It’s your D-day! After years and years of hard work, it gets paid off to get acknowledged for your invention – the invention you were working on is a success! You are incredibly eager to unwrap and reveal your ‘creation and innovation’ to the world.
And now, you gear up to write that cutting-edge research paper and publish it in a top-notch journal. But, are you ruining your opportunities of winning a patent by publishing it first? Are you jeopardizing your prospects of getting financial benefits of the invention arising from your cutting-edge research? Once the invention becomes public, your competitors may find ways to improve the invention and file a patent based on those amendments! So, how to deal with that?
How A New Invention Gets Acknowledged?
When scientist(s) research and invent something new, either an item or a process, s/he is advised to patent the invention and publish the research work later. Conversely, recent developments and court cases on patent ownership show that publishing a paper on the invention subject before filling a patent application is a ‘first claim’ of the owners to protect their original idea that led to the invention. It also further advised that the publication if peer reviewed is a credit.
The Process Of Registering A Patent
The process of patenting inventions may be complex at times and the academic researchers who mainly focus on publishing their work in scientific journals often face daunting doubts when it comes to understanding the interplay between patenting and publishing their findings.
Publishing before patenting may result in the loss of patent rights if one does not follow the patenting timetable religiously and the One Year Grace Period. If we look into the USPTO Manual of Patent Examination Procedure (MPEP), it is mentioned that, “If one discloses one’s own work more than 1 year before the filing of the patent application, that person is barred from obtaining a patent. In re Katz, 687 F.2d 450, 454, 215 USPQ 14, 17 (CCPA 1982).” In simple words, if one discloses his/her research for peer review and publication – that takes around 6 months for that review or release of publication, he/she may only have 6 months after publication to file the patent application – with a few possible exceptions. Hence, if your invention is commercially important, it is better to discuss your situation with a competent patent attorney prior to publishing your research.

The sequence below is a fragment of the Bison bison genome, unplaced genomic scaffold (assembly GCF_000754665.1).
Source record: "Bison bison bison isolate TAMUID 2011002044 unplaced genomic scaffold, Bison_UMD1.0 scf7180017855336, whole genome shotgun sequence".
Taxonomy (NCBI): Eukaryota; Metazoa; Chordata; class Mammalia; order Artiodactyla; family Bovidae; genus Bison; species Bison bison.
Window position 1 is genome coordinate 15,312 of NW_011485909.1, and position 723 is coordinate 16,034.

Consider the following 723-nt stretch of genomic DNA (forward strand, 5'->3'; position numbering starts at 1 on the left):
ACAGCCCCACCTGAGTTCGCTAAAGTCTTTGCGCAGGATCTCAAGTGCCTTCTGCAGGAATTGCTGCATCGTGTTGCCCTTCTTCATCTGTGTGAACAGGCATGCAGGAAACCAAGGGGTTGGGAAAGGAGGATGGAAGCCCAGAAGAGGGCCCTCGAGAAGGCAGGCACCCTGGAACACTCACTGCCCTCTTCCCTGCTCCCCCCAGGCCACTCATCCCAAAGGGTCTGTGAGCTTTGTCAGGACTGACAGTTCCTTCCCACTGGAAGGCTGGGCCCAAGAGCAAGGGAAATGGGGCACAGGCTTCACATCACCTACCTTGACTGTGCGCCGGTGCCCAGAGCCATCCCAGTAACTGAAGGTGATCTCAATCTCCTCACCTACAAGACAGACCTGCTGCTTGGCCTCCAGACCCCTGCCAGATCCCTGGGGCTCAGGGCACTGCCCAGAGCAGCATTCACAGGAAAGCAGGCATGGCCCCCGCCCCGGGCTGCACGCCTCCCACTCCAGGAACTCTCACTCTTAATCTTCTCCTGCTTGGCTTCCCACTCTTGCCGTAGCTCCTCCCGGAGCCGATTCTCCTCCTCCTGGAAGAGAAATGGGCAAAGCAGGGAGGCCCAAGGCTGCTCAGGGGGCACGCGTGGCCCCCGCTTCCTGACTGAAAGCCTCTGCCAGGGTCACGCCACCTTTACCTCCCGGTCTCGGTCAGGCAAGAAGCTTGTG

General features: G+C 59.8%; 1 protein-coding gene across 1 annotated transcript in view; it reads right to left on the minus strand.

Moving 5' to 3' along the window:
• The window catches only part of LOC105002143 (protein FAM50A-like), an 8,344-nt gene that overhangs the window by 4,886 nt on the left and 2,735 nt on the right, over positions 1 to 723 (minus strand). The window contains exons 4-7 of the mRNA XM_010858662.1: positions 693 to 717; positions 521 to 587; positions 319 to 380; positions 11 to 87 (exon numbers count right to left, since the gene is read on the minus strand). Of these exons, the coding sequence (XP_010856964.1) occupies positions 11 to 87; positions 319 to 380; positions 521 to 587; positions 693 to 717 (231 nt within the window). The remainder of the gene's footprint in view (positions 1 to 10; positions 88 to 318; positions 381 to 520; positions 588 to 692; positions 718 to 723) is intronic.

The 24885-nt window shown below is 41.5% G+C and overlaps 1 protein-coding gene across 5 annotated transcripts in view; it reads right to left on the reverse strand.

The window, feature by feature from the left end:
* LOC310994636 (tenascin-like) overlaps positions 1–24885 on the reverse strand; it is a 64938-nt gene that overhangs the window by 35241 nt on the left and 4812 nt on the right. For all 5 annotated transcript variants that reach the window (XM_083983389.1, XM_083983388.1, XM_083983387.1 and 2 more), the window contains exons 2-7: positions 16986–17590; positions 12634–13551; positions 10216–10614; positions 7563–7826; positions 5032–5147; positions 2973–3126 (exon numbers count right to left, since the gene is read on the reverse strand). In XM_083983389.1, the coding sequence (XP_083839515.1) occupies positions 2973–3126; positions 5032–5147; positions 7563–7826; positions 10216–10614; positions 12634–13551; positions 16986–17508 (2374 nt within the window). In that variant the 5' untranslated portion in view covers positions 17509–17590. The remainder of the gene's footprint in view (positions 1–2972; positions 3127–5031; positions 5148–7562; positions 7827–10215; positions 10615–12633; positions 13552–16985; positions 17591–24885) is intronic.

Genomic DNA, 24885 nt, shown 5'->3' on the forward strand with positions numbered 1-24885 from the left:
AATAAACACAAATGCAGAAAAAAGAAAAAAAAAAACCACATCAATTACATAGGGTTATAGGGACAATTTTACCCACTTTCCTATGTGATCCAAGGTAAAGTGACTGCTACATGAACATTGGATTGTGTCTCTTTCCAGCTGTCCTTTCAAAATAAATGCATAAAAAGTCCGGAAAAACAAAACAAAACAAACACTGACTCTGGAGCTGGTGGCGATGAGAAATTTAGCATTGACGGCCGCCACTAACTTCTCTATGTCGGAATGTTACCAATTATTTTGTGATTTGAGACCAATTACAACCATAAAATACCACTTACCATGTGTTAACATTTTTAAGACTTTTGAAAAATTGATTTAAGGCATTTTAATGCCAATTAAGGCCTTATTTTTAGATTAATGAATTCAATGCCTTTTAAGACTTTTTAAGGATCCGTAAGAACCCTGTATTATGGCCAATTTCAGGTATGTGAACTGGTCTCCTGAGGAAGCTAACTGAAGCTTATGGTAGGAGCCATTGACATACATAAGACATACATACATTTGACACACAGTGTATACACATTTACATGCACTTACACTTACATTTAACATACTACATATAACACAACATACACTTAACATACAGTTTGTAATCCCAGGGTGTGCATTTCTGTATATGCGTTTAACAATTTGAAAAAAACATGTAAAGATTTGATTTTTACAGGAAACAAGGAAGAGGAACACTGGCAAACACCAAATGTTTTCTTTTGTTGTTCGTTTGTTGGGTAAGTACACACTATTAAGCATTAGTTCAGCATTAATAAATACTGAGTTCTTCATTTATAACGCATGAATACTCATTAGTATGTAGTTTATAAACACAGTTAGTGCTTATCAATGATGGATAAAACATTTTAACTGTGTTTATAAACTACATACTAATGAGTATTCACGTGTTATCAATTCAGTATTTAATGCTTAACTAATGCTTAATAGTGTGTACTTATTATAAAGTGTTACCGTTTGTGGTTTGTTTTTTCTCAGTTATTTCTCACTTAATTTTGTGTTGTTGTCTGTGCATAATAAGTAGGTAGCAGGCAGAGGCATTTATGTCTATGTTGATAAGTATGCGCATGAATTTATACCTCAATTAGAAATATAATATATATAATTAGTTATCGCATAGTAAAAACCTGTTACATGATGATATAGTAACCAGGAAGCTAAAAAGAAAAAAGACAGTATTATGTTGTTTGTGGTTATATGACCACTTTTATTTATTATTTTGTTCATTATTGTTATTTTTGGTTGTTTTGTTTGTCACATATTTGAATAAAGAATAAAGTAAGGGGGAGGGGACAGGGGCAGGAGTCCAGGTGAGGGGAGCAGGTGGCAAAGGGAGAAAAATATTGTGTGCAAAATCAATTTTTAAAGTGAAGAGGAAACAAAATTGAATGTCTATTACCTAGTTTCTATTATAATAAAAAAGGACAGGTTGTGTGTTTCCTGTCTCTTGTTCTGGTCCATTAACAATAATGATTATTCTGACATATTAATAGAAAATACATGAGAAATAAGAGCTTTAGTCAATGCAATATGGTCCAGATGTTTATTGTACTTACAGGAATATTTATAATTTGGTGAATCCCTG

Publish or Perish
Mostly in scientific domains, researchers believe in “first to publish” or “publish or perish” culture. And they do so before registering their patent, because:
- Academic researchers are constantly under pressure to increase their publication count in order to establish their subject expertise for career growth.
- Having limited exposure to the potential worth of a patent, the young researchers may be unaware of the significance of keeping their key research findings to themselves.
- The costs involved in a patent application may exceed the rewards of doing so, applied in case of mall innovations.
Why is Patent Protection so Necessary?
The most valuable asset of every academic researcher is their research idea! Without a registering patent, anyone can copy the invention with complete liberty. And filing patent will safeguard your ownership, give you exclusive rights on your invention and restrict others from exploiting your patent for their own gains. This also helps you to benefit commercially from the invention and have significant financial returns. Hence, researchers must file their research patent prior to the publications of their invention.
How To Balance Both Patents and Publications?
To succeed in the age of competition where scientific arena is expanding rapidly, it is crucial for a researcher to continue publish papers, presenting at conferences, and win grants. And to achieve the best of both worlds, the below points need to be kept in mind:
- It’s always better to take advice from your institution’s technology transfer department and Intellectual Property (IP) offices to plan strategies for ensuring patent protection. This will help you spreading your knowledge in the scientific community.
- File a patent before you speak about, present, or publish your work in the public domain.
- Be more careful while presenting your work or writing the abstract, not showcasing others too many details of your research that may enable a third party to copy your invention.
- Prepare a skeleton of your research work, without spelling out each and every aspect, while having a word with potential organizations or companies.
- If you are willing to discuss regarding your research with a third party (potential investors/buyers), make sure that a confidentiality agreement is signed prior to the meet.
- Use codes to describe your data, elements, or any other principal components.
- Look for legal experts about how to best present your work.
Therefore, scientists must ensure they file a patent application first and then publish it in any academic journal. For a win-win situation, all you need some planning, self-discipline, forethought, and vigilance. If you need any help regarding this, please reach Aumirah at email@example.com. Our experts are ready to provide you with any assistance you may need.
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